3. I agree with Meredith that this book does important work just for being in the world – from education to representation. But I do not think its quality can match or exceed that of many of the books we have discussed here so far (and still more to come!) or even other titles not on our list. I would take Meredith’s comments one step further to say all the characters lack dimension and the plot strained credulity for me. I also would add a voice of dissent to Aud’s thoughtful introduction regarding the old-fashioned manner of Mary’s narration. There were quite a few phrasings that were unfamiliar to me, so I would imagine most kids would have a similar (or even more difficult) time with things such as baleen or trammel hooks.

  4. Carrie Bruner says:

    Having not been knowledgeable of Martha’s Vineyard Sign language prior to reading this book, I found myself craving to read more about it. I think the author did a stellar job of building the sense of community that Mary felt and the pride she feels in herself. However, I do agree with Meredith above that I too found myself frustrated with the character of Andrew. As a reader, I don’t need everything spelled out for me and like to let my imagination help build the story. However, a little more explanation about why Andrew was so interested in this community would have been helpful.

  5. Courtney Hague says:

    I was really impressed by this book. I thought the world-building was excellent. I, like many readers, didn’t know anything about Martha’s Vineyard sign language or this time period but I felt very much like I could see and understand the world based on the author’s descriptions. The characters were also very memorable.

    I guess I can see some of the quibble about Andrew being flat. But I took that as being mostly because we are getting the story from a very close perspective to Mary and she doesn’t understand Andrew either. And that worked pretty well for me. I didn’t need to know his motivation to believe his actions because it seemed like the kind of thing an arrogant white guy would do especially in the name of “science”.

  6. Aud Hogan says:

    Courtney, your reading of Andrew Noble is really close to mine, including that we’re only seeing what Mary sees: the arrogant, nasty “scientist.” Since he doesn’t think of Mary as being fully human, he wouldn’t bother showing her any other side, and he wouldn’t bother treating her with any compassion or consideration. This is how arrogant white men treated the humans they “owned,” so I didn’t really think to question it.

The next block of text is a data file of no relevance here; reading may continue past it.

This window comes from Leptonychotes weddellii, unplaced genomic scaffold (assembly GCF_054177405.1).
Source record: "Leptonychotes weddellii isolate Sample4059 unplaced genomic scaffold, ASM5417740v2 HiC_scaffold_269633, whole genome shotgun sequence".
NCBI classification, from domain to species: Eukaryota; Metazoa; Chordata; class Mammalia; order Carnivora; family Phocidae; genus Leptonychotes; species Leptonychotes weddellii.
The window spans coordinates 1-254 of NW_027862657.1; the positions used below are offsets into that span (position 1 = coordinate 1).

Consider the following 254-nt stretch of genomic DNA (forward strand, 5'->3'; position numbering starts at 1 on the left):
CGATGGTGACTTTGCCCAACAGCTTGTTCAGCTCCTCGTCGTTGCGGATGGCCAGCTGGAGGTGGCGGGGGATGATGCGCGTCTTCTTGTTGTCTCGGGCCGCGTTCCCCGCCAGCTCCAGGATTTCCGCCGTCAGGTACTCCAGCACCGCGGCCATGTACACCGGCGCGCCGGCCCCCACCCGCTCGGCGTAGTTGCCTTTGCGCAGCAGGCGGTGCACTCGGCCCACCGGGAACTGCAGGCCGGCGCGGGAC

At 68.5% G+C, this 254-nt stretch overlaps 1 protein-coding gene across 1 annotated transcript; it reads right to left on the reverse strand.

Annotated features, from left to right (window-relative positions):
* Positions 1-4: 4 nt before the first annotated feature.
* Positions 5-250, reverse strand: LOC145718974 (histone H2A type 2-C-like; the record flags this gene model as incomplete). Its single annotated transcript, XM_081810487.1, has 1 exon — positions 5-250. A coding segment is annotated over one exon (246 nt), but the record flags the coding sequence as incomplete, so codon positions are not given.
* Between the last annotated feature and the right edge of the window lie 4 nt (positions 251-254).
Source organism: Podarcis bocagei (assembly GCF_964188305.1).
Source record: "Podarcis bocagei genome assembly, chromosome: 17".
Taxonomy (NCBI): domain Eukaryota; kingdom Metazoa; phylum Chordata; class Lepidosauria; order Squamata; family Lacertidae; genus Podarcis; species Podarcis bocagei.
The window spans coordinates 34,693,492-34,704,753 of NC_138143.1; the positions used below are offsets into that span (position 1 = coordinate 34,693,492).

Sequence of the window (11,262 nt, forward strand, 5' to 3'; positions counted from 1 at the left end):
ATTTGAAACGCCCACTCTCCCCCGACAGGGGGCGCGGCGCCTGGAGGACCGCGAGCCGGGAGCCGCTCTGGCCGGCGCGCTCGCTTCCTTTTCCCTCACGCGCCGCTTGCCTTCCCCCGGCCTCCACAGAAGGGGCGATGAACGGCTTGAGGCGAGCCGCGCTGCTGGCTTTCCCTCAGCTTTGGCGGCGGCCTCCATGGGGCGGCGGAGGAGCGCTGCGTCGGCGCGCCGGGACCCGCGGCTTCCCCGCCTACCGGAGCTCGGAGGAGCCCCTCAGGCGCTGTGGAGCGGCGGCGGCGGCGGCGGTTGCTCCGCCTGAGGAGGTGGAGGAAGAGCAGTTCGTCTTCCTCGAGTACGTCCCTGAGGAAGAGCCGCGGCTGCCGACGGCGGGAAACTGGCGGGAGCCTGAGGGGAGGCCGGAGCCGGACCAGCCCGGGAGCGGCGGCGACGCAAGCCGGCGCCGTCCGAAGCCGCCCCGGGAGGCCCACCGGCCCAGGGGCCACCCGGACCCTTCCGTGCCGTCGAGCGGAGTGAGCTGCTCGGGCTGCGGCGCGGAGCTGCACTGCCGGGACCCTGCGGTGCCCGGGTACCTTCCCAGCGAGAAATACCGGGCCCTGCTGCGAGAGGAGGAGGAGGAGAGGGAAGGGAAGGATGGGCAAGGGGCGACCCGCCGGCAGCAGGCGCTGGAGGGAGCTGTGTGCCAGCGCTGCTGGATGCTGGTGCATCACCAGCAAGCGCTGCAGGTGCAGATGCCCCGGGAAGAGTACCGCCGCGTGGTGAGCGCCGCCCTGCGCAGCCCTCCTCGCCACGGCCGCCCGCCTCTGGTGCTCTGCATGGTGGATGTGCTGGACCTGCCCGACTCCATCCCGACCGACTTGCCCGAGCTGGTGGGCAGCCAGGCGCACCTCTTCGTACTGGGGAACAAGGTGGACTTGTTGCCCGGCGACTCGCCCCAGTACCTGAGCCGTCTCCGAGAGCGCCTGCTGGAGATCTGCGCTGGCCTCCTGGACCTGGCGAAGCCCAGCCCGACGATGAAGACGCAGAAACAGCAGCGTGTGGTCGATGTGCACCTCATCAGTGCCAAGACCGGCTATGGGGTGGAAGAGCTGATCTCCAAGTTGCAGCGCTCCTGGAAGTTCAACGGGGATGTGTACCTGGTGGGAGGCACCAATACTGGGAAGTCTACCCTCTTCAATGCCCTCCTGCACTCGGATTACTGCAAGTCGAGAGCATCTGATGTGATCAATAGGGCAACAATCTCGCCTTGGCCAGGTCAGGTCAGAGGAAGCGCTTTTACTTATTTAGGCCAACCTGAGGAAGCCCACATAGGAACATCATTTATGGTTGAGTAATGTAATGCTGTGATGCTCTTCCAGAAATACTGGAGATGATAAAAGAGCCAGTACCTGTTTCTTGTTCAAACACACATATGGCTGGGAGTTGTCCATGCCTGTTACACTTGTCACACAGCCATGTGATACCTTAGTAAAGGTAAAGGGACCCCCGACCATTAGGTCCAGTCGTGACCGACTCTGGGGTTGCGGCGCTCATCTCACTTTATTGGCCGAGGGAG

The guy who really fried my fish was actually the doctor who read Mary’s note and “helped” her. Some help! If you can even call it that! He hears a girl is kidnapped, and, instead of doing anything active, just passively sets it up so she can run! If I were a member of Mary’s family, and I ever met that guy, I’d give him a piece of my mind! But this also, sadly, wasn’t actually unbelievable. White guys of a certain class stick together for social reasons (eyeroll here).

    Charlie Longbow: thanks again for your contributions! I appreciate your insights, especially since you’re summarizing conversations between members of the BIPOC community, and we definitely need those.

    • Charlie Longbow says:

      Hi Aud, it’s hard to overestimate how this book & author have been embraced and even invited into BIPOC circles with outreach & respectful work. Being 1/2 books by white authors on Cicely Lewis’s Read Woke 2020 list & the only non-Native author on AICL’s Best of 2020 are indicators. One theory is that LeZotte shows the darker side of science/medicine which BIPOC (like disabled) are too familiar with. Interestingly, that’s a strong focus here with folks who “get caught up in not “liking” the book.” Wat? I like how the doctor’s Irish maid tries to learn sign to communicate with Mary. Think about it–how many marginalized white authors have a chance to write a book and go in-depth on their own oppression but also show they’re systemic oppressors? Layers on layers. The book is anti-ableist and antiracist. I think it’s a great read and you learn a lot! Team Mary.